New tax may see homeowners sell extras
The new land and buildings tax will force homeowners to reduce residential units being held and shift housing development to larger units, as only principal homes will be exempted.
Chinapat Visuttipat, founder and partner of legal firm One Law Office, said homeowners possessing a lot of houses will reduce the number of units they hold to reduce their tax burden.
"The new land and buildings tax will change behaviour among residence owners," he said. "Those having many units will sell their properties in order to buy larger ones. The second-hand home market will be larger after this tax law is effective."
According to the new land and buildings tax, which took effect on March 12, 2019 but was postponed to this year, principal homes with appraisal prices of up to 50 million baht are tax-exempt.
Those valued at 50-75 million baht are taxed at 0.03% of appraisal price, 75-100 million baht at 0.05% and more than 100 million baht at 0.1%.
Those who only own houses, not land, qualify for a tax exemption for the first 10 million baht of their home's appraisal price.
If owners have more than one home, the second and subsequent residences are subject to a 0.02% tax for those with an appraisal price of up to 50 million baht, and the same tax rate as principal homes is applied for those with appraisal prices above 50 million baht.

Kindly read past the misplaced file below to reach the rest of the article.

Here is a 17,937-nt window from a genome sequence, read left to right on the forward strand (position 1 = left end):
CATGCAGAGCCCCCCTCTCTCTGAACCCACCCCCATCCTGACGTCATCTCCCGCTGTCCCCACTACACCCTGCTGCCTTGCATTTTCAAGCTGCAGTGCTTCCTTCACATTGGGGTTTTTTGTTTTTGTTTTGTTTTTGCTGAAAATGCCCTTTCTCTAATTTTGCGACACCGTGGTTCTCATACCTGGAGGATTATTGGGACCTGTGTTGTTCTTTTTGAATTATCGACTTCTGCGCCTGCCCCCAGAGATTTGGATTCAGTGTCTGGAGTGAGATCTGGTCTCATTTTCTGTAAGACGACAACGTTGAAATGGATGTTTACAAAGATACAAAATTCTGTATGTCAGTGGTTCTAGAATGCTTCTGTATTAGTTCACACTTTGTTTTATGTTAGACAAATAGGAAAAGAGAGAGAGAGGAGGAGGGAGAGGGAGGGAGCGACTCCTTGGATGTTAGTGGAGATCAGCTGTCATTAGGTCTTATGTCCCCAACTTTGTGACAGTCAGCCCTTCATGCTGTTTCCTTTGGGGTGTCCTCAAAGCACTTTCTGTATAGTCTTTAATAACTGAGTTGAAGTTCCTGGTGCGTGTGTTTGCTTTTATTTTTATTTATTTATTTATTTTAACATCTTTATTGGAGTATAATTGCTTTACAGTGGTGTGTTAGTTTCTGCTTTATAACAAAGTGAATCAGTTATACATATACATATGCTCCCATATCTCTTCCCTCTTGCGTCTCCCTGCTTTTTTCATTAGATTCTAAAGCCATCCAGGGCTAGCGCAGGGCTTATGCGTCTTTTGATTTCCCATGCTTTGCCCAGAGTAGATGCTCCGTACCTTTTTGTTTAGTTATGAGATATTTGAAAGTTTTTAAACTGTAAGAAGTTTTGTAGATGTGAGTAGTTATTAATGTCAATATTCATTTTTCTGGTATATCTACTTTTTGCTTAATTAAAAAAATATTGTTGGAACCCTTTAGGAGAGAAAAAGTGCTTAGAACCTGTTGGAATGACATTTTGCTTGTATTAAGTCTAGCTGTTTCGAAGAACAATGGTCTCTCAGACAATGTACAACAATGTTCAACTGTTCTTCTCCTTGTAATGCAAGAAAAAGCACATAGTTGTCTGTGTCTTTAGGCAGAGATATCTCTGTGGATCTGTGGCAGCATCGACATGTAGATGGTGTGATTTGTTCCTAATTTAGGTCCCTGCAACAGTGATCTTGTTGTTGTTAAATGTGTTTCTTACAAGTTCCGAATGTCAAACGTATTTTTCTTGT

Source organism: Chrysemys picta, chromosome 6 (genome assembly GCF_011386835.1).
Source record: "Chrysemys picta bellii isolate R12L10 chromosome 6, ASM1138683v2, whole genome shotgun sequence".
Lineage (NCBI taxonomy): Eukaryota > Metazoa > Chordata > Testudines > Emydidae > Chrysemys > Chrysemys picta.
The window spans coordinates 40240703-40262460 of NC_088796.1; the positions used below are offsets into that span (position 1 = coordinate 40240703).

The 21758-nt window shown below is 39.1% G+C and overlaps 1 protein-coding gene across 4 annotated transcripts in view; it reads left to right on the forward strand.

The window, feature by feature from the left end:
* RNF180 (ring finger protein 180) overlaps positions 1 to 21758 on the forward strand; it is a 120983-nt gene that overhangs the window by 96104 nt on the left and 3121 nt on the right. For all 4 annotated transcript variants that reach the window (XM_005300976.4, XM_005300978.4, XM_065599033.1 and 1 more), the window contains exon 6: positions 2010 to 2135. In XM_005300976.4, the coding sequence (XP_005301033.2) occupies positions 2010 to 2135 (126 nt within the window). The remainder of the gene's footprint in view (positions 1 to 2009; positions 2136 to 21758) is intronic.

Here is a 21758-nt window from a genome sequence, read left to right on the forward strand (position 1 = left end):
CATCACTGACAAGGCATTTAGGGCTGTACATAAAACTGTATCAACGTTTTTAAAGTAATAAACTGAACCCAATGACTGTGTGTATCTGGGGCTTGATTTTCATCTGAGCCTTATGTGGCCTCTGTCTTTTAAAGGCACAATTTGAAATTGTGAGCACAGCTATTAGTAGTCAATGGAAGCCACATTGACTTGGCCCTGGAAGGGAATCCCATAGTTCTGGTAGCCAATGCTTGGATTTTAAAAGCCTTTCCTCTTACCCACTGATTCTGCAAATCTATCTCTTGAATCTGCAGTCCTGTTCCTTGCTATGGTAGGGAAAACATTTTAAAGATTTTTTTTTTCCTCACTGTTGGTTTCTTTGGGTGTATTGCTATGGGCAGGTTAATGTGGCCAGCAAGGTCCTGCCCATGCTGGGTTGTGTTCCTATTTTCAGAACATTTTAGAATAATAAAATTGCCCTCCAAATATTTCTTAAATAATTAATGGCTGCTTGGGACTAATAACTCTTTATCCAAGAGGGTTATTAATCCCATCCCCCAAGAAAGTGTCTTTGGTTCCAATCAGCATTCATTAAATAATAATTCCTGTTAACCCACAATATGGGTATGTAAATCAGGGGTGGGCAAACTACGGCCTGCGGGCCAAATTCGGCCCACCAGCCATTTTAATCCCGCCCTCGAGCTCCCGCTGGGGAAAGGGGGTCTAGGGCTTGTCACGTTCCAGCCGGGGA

Mr Chinapat said the new land and buildings tax will stimulate housing developers to supply larger houses in accordance with the shift in home demand that will come about.
Two condo units combined as one will be regarded as two units, one of which will be a principal home and the other being taxed as the second, because they will be regarded as two units by the law, he said.
As some secondary laws, such as those related to agricultural land, are not applicable, Mr Chinapat suggested property owners examine, survey and manage their lands and properties.
"After surveying properties, owners should categorise them into four groups, comprising property to be held for at least 100 years, those to sell, those to wait for development and those to divide into inheritances," he said. "Tax payments can categorised under a company's expenses, but assets held by individuals cannot do the same.
"When an individual passes away, the property will be subject to inheritance tax, which is very high as property values rise every year."